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Cognitive processes of prioritization in multitaskingBai, Hao 20 April 2017 (has links)
<p>Previous research suggests that people employ priority-related task attributes (e.g., task importance, task length, and task deadline) in prioritization. The process of prioritization employs heuristics to determine task order (Zhang & Feyen, 2007a). These models only address the prioritization process at a task level and do not address the cognitive mechanisms underlying prioritization. Building on previous findings, a process model of prioritization is proposed to explain prioritization during multitasking. Two experiments examined three cognitive processes of prioritization and the influence of time pressure. Three processes were investigated: 1) a process makes magnitude comparisons on priority-related information, 2) a process integrates multiple pieces of information and checks for potential conflicts among information, and 3) a process solves conflicts among priority-related information during prioritization. Under the influence of time pressure, it is hypothesized that people will adopt strategies that require fewer cognitive resources compared to situations where no time pressure exists. A series of task conditions with various configurations of priority-related task attributes was used to illuminate these processes and hypothesis. Hierarchical regression analyses provided evidence for the three cognitive components and suggested that these cognitive components played different roles under time pressure compared to performance under no time pressure. Three fundamental cognitive processes were identified in prioritization and provide implications for personnel selection and training for jobs demanding prioritization and multitasking in the real world.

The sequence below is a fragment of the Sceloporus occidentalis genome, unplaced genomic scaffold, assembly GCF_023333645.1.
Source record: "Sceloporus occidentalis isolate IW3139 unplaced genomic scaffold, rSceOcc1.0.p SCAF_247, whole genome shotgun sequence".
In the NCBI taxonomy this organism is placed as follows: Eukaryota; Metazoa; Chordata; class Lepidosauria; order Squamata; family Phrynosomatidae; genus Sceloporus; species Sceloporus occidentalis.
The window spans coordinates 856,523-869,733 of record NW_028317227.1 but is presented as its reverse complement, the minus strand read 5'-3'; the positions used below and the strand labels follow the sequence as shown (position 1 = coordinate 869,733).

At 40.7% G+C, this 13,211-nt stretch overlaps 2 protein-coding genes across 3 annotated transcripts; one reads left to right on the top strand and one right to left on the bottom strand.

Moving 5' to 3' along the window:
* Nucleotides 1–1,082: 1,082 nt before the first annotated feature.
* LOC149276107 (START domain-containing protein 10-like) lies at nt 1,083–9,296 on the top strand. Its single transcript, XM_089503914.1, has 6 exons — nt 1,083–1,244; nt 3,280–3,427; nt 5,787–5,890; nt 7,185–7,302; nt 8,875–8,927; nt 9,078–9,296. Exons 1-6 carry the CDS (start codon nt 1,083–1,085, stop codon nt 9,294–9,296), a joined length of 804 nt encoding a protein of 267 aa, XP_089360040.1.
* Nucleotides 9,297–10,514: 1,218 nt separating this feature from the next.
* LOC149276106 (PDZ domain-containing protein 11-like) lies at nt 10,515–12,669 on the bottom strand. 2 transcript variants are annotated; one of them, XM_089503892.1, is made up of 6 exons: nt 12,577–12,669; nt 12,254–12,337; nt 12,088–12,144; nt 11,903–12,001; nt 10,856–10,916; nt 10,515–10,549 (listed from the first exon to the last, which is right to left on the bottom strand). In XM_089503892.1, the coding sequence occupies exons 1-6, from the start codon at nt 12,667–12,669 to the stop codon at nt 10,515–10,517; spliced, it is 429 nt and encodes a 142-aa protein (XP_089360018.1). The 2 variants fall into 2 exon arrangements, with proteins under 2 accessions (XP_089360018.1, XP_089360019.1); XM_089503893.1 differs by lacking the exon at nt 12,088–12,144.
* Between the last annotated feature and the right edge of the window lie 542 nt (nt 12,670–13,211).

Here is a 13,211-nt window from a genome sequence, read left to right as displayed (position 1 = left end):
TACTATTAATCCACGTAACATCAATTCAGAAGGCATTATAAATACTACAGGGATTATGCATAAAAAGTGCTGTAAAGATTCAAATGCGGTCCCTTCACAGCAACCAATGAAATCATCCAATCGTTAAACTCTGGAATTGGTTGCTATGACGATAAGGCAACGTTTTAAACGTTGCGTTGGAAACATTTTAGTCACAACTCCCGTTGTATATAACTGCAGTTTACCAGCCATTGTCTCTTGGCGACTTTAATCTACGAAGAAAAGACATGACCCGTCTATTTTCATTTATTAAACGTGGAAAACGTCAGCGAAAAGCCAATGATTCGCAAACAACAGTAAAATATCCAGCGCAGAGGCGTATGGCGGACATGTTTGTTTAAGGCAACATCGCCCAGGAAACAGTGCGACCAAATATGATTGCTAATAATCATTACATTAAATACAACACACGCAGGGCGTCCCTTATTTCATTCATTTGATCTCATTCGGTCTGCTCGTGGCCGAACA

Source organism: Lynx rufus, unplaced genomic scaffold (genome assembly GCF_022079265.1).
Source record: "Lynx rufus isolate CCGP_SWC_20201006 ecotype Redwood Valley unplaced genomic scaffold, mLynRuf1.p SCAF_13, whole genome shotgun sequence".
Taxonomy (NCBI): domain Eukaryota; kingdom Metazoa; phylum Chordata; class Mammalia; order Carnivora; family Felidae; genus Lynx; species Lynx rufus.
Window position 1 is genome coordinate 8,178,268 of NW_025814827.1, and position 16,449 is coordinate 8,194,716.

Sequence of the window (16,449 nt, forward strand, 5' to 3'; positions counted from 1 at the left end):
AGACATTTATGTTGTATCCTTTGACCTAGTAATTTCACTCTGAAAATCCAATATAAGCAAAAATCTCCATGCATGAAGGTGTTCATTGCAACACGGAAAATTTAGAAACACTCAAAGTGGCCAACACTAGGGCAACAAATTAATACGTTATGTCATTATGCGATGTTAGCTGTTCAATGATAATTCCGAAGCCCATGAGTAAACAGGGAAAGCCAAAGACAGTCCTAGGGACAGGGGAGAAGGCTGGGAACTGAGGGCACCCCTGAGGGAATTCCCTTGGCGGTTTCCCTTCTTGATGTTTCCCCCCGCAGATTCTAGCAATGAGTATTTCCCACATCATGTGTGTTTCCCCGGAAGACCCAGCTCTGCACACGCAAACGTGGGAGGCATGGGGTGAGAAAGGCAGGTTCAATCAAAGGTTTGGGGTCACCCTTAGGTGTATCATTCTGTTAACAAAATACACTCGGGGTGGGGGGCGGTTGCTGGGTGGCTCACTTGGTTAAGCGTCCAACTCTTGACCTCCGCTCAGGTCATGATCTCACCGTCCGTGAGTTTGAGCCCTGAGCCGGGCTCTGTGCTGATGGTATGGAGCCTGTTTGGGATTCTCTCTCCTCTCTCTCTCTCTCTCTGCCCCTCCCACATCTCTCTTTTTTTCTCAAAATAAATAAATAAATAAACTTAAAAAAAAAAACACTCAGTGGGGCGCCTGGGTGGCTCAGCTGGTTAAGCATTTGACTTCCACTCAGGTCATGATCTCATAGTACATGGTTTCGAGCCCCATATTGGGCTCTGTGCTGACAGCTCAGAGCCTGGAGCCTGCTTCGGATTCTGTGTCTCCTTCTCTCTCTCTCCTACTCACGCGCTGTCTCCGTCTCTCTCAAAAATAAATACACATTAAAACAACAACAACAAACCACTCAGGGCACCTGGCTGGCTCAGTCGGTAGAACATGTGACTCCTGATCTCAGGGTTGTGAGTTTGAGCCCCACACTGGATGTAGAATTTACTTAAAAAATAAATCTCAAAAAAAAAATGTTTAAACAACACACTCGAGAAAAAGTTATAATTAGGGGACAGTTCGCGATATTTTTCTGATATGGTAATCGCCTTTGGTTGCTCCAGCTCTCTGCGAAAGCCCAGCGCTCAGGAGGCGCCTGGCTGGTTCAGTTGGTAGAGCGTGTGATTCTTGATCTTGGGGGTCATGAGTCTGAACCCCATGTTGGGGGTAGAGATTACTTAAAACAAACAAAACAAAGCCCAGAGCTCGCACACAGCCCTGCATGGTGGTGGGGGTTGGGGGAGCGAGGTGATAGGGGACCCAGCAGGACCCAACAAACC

Examining eye fixation patterns during the Situation Present Assessment Method (SPAM) under varying levels of workloadMiramontes, Adriana J. 03 March 2017 (has links)
<p> The situated approach to situation awareness (SA) claims that operators use tools and displays to store information that cannot be held in working memory when they are performing complex and dynamic tasks. Based on this approach, operators store general and high priority information internally and offload specific and low priority information to the environment. High levels of workload can lead to a reduction in working memory capacity and can increase levels of stress. As a result, workload is likely to affect how an operator stores information. The current study tests the situated approach to SA and its assumptions by examining eye fixations during the Situation Present Assessment Method (SPAM) for measuring situation awareness and examines how a shift in workload affects situation awareness and offloading behavior. Results found support for the situated approach to SA such that participants took longer to answer probe queries, made more glances toward the radar scope, and had longer eye glance latencies when answering specific questions than general questions, indicating that they offloaded specific information to the environment. Furthermore, results indicated that workload lead to a change in strategy such that participants took longer to answer probe queries, made more glances toward the radar scope, and had longer eye glance latencies when under high workload conditions. Therefore, higher workload leads an operator to offload information to the environment. </p>